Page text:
Delaware Treasurer candidates square off in debate

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Delaware Treasurer Chip Flowers squared off against opponent Sean Barney during a debate Tuesday night at Widener Law School.

Flowers and Barney are vying to be the Democratic candidate in the November election for state treasurer.

Flowers said if was reelected, he’d continue to help the state invest in ways that result in positive returns and push for additional financial reform.  

Flowers highlighted that he has helped the state generate $44 million in revenue during his four years in office. He also continued to promote his “Honest Way” amendments aimed at reforming the Cash Management Policy Board.

Barney, a former policy director for Gov. Jack Markell, said if elected, he’d work to make sure investments are protected while providing additional financial education for Delawareans.

Audience members asked the candidates what powers the treasurer’s office should possess after legislation was passed earlier this year “clarifying” some of the treasurer’s responsibilities with regards to the Cash Management Policy Board.   

The legislation was introduced after Flowers and members of the board clashed over how to manage the state’s $2 billion portfolio.

During the debate, Barney accused Flowers of going around the board and making his own decisions for the portfolio.

“He has tried to go around the Cash MManagement Policy Board and at times he’s tried to do away with it,” Barney said. “I think that would be a very dangerous thing. We have a Cash Management Policy Board for a reason. It is a safeguard. For one elected official to have control of $2 billion is a recipe for corruption.”  

Flowers said he went around the board after some members asked him to put the state’s money in banks where they held stocks. He also said some of his investment decisions clashed with Gov. Jack Markell, who has also held the state treasurer’s seat.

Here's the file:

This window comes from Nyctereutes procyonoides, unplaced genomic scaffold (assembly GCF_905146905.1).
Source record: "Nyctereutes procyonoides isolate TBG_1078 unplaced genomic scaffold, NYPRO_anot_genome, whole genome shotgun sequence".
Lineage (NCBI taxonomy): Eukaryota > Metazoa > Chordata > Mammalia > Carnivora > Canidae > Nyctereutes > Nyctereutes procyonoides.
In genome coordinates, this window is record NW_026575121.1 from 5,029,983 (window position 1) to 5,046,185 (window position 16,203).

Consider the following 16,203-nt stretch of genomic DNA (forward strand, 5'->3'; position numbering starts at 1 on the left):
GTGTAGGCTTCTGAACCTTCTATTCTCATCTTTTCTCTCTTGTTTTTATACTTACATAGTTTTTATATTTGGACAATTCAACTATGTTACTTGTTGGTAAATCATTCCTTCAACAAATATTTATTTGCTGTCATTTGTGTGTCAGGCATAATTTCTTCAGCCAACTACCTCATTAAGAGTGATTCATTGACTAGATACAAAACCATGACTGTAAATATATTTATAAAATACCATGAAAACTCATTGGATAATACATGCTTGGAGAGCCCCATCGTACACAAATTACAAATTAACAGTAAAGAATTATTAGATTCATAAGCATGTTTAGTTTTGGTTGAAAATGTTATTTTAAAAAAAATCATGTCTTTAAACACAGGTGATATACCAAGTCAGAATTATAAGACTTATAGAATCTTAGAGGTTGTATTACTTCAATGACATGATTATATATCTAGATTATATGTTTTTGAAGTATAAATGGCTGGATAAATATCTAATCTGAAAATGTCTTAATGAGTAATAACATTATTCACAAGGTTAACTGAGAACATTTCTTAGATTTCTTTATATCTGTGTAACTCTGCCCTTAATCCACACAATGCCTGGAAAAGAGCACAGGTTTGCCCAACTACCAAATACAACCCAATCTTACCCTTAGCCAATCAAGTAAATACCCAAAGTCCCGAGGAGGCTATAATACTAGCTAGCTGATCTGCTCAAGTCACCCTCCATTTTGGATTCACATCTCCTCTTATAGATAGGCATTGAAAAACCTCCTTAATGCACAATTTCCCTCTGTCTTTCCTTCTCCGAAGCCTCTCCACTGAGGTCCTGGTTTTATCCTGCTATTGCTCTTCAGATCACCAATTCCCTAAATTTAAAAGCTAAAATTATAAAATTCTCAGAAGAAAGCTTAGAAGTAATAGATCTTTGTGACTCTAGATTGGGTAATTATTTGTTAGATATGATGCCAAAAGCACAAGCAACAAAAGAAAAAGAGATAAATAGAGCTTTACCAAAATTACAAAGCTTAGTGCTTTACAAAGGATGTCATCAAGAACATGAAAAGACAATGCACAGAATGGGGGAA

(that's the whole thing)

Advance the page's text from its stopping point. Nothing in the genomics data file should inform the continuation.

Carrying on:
“People can have a legitimate disagreement of opinions, it doesn’t mean you go rewrite the law to get your way,” Flowers said.

The candidates were also asked how they’d get legislation passed to strengthen transparency and make the office more accountable.

Barney said Flowers failed to help the General Assembly pass legislation that would require members of the Cash Management Policy Board to disclose their finances yearly instead of every three years. 

“Not a huge change, but he couldn’t get it done,” Barney said.

Flowers said he’s been working on strengthening financial disclosure laws for years, but has been met with resistance by Markell’s administration.

Flowers said he’d like to set term limits for board members and have a better mix of members to include more elected officials.

The issue of travel also came up during the debate. Flowers has been criticized for traveling to meet with banks that hold the state’s money, while Barney argued that performance reviews can be conducted electronically. “There’s no need to be wined and dined in New York to conduct this,” he said. Flowers said the trips are a necessary oversight.

“In the days of Bernie Madoff and other sham operations it’s unacceptable to give people money and not have oversight and expect them to come to you,” he said.

The primary election will be held Sept. 9. 

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